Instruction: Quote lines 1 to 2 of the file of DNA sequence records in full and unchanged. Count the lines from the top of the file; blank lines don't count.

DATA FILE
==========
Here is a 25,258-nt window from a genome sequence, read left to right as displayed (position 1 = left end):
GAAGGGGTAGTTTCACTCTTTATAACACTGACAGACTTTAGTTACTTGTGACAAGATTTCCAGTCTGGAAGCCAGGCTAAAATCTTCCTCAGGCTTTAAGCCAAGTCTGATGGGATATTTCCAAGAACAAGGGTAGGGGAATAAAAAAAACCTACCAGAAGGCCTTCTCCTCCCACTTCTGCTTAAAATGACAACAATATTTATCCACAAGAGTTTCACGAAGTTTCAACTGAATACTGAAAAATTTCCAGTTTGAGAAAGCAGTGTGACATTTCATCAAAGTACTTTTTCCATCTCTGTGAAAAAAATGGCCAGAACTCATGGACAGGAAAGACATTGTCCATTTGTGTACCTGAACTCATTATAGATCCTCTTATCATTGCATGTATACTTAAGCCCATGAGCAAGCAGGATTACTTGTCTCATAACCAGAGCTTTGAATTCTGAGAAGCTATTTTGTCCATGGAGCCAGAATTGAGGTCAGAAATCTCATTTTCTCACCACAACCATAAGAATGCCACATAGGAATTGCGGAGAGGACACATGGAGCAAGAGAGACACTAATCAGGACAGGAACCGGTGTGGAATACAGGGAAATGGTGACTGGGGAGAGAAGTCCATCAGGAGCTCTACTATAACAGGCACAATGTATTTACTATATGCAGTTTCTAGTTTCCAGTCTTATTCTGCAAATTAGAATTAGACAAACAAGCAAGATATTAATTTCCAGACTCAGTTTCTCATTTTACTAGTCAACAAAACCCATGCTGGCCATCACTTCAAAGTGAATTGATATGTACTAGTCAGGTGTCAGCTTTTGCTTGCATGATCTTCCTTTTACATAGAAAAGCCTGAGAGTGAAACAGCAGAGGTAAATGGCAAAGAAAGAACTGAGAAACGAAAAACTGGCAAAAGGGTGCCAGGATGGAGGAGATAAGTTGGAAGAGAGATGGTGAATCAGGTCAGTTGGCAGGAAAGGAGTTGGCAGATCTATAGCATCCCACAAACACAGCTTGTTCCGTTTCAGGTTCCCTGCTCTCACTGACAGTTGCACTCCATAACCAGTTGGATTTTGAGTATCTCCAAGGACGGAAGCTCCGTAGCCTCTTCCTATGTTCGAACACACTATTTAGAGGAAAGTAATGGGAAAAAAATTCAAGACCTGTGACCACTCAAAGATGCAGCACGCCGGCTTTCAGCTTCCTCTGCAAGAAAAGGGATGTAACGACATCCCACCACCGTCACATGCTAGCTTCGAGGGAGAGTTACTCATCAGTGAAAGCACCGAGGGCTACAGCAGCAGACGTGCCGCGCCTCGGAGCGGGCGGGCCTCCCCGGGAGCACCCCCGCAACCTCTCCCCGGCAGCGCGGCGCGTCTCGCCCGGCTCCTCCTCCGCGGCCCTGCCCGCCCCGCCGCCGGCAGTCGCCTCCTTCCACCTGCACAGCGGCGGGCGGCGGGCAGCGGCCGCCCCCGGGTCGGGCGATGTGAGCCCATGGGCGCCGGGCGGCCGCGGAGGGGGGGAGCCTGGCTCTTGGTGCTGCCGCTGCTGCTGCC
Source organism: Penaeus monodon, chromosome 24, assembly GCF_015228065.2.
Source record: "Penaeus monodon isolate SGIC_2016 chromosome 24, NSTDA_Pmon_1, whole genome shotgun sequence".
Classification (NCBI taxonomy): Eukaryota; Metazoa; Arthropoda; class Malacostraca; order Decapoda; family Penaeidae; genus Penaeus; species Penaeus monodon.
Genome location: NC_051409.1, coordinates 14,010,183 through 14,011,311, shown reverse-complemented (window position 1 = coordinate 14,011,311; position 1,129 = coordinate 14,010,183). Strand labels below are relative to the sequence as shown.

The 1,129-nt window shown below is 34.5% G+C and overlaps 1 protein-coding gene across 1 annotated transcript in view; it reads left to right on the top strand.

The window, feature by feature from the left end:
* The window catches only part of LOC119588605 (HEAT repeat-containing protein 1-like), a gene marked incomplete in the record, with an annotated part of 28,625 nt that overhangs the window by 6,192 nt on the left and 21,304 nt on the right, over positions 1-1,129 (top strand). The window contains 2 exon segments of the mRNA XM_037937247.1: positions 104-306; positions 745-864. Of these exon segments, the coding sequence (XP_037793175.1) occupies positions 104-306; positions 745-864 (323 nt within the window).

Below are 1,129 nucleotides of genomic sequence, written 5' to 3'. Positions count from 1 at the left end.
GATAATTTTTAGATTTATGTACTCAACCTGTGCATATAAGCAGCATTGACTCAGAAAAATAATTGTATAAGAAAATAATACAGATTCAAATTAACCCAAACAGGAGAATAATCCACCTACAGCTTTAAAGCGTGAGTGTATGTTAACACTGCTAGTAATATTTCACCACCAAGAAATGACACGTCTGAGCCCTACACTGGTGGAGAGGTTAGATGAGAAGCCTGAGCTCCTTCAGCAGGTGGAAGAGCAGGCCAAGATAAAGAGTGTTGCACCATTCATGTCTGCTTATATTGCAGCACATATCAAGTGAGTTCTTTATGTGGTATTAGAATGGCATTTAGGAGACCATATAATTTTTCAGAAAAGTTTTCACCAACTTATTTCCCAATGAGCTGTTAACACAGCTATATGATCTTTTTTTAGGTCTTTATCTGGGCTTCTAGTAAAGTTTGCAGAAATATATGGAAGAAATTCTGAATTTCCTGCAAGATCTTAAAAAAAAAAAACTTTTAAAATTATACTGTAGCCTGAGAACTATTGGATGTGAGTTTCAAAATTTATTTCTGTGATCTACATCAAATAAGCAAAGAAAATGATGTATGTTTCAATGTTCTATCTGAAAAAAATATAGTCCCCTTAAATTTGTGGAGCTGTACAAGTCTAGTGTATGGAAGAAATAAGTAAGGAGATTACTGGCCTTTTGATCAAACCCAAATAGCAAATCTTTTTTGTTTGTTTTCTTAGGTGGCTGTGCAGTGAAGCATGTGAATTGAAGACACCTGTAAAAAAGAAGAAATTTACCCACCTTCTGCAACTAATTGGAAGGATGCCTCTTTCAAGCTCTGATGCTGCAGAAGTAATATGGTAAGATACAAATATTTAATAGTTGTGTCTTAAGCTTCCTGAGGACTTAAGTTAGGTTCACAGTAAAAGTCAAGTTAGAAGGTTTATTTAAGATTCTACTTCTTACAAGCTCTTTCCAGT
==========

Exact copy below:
Here is a 25,258-nt window from a genome sequence, read left to right as displayed (position 1 = left end):
GAAGGGGTAGTTTCACTCTTTATAACACTGACAGACTTTAGTTACTTGTGACAAGATTTCCAGTCTGGAAGCCAGGCTAAAATCTTCCTCAGGCTTTAAGCCAAGTCTGATGGGATATTTCCAAGAACAAGGGTAGGGGAATAAAAAAAACCTACCAGAAGGCCTTCTCCTCCCACTTCTGCTTAAAATGACAACAATATTTATCCACAAGAGTTTCACGAAGTTTCAACTGAATACTGAAAAATTTCCAGTTTGAGAAAGCAGTGTGACATTTCATCAAAGTACTTTTTCCATCTCTGTGAAAAAAATGGCCAGAACTCATGGACAGGAAAGACATTGTCCATTTGTGTACCTGAACTCATTATAGATCCTCTTATCATTGCATGTATACTTAAGCCCATGAGCAAGCAGGATTACTTGTCTCATAACCAGAGCTTTGAATTCTGAGAAGCTATTTTGTCCATGGAGCCAGAATTGAGGTCAGAAATCTCATTTTCTCACCACAACCATAAGAATGCCACATAGGAATTGCGGAGAGGACACATGGAGCAAGAGAGACACTAATCAGGACAGGAACCGGTGTGGAATACAGGGAAATGGTGACTGGGGAGAGAAGTCCATCAGGAGCTCTACTATAACAGGCACAATGTATTTACTATATGCAGTTTCTAGTTTCCAGTCTTATTCTGCAAATTAGAATTAGACAAACAAGCAAGATATTAATTTCCAGACTCAGTTTCTCATTTTACTAGTCAACAAAACCCATGCTGGCCATCACTTCAAAGTGAATTGATATGTACTAGTCAGGTGTCAGCTTTTGCTTGCATGATCTTCCTTTTACATAGAAAAGCCTGAGAGTGAAACAGCAGAGGTAAATGGCAAAGAAAGAACTGAGAAACGAAAAACTGGCAAAAGGGTGCCAGGATGGAGGAGATAAGTTGGAAGAGAGATGGTGAATCAGGTCAGTTGGCAGGAAAGGAGTTGGCAGATCTATAGCATCCCACAAACACAGCTTGTTCCGTTTCAGGTTCCCTGCTCTCACTGACAGTTGCACTCCATAACCAGTTGGATTTTGAGTATCTCCAAGGACGGAAGCTCCGTAGCCTCTTCCTATGTTCGAACACACTATTTAGAGGAAAGTAATGGGAAAAAAATTCAAGACCTGTGACCACTCAAAGATGCAGCACGCCGGCTTTCAGCTTCCTCTGCAAGAAAAGGGATGTAACGACATCCCACCACCGTCACATGCTAGCTTCGAGGGAGAGTTACTCATCAGTGAAAGCACCGAGGGCTACAGCAGCAGACGTGCCGCGCCTCGGAGCGGGCGGGCCTCCCCGGGAGCACCCCCGCAACCTCTCCCCGGCAGCGCGGCGCGTCTCGCCCGGCTCCTCCTCCGCGGCCCTGCCCGCCCCGCCGCCGGCAGTCGCCTCCTTCCACCTGCACAGCGGCGGGCGGCGGGCAGCGGCCGCCCCCGGGTCGGGCGATGTGAGCCCATGGGCGCCGGGCGGCCGCGGAGGGGGGGAGCCTGGCTCTTGGTGCTGCCGCTGCTGCTGCC